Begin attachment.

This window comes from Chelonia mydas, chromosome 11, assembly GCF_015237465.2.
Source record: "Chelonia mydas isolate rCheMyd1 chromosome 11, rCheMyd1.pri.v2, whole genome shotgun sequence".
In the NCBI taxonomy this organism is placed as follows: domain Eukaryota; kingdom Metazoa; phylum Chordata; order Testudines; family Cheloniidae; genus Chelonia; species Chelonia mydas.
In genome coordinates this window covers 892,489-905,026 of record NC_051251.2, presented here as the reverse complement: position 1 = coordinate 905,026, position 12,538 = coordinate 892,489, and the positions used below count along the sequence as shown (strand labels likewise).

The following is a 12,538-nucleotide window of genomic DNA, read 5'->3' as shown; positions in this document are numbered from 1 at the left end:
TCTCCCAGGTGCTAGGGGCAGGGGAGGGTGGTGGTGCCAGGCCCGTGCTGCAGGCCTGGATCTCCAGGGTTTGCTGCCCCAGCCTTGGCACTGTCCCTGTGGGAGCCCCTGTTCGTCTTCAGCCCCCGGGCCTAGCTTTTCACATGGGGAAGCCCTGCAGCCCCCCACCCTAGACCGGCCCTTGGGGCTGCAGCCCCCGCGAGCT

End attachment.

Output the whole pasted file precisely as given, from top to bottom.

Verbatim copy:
This window comes from Chelonia mydas, chromosome 11, assembly GCF_015237465.2.
Source record: "Chelonia mydas isolate rCheMyd1 chromosome 11, rCheMyd1.pri.v2, whole genome shotgun sequence".
In the NCBI taxonomy this organism is placed as follows: domain Eukaryota; kingdom Metazoa; phylum Chordata; order Testudines; family Cheloniidae; genus Chelonia; species Chelonia mydas.
In genome coordinates this window covers 892,489-905,026 of record NC_051251.2, presented here as the reverse complement: position 1 = coordinate 905,026, position 12,538 = coordinate 892,489, and the positions used below count along the sequence as shown (strand labels likewise).

The following is a 12,538-nucleotide window of genomic DNA, read 5'->3' as shown; positions in this document are numbered from 1 at the left end:
TCTCCCAGGTGCTAGGGGCAGGGGAGGGTGGTGGTGCCAGGCCCGTGCTGCAGGCCTGGATCTCCAGGGTTTGCTGCCCCAGCCTTGGCACTGTCCCTGTGGGAGCCCCTGTTCGTCTTCAGCCCCCGGGCCTAGCTTTTCACATGGGGAAGCCCTGCAGCCCCCCACCCTAGACCGGCCCTTGGGGCTGCAGCCCCCGCGAGCT